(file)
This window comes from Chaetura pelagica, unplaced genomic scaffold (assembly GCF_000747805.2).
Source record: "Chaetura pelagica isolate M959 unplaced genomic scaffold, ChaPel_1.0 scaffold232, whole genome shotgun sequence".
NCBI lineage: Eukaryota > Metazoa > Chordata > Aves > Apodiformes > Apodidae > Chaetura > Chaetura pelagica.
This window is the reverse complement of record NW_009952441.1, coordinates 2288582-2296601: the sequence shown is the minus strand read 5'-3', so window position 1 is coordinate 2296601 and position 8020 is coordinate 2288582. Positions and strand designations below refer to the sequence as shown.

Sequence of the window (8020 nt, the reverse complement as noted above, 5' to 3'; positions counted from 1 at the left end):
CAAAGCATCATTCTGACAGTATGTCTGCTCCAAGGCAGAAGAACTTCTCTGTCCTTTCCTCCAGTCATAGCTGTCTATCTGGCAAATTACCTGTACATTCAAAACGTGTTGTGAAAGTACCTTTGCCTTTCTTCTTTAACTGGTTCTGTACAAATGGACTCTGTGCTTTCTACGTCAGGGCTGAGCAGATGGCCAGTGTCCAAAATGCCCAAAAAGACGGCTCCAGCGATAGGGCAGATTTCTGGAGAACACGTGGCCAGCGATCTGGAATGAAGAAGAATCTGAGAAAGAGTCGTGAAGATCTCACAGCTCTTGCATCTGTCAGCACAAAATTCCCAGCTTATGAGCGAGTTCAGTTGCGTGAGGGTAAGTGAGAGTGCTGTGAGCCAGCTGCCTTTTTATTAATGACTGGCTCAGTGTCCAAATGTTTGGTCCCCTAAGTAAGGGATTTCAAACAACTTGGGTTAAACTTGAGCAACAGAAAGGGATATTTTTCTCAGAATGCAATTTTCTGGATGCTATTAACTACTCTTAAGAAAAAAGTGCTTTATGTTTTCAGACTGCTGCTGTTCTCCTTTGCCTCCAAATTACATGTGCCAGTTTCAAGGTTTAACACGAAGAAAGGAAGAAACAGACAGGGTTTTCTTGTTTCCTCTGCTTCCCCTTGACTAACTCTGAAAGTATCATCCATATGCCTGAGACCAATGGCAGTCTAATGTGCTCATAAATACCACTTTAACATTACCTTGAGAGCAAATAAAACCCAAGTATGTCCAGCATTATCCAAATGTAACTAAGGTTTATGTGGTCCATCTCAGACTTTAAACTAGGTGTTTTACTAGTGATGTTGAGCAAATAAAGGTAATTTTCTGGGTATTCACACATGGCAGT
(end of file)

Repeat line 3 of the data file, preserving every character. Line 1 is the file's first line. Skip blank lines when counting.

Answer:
NCBI lineage: Eukaryota > Metazoa > Chordata > Aves > Apodiformes > Apodidae > Chaetura > Chaetura pelagica.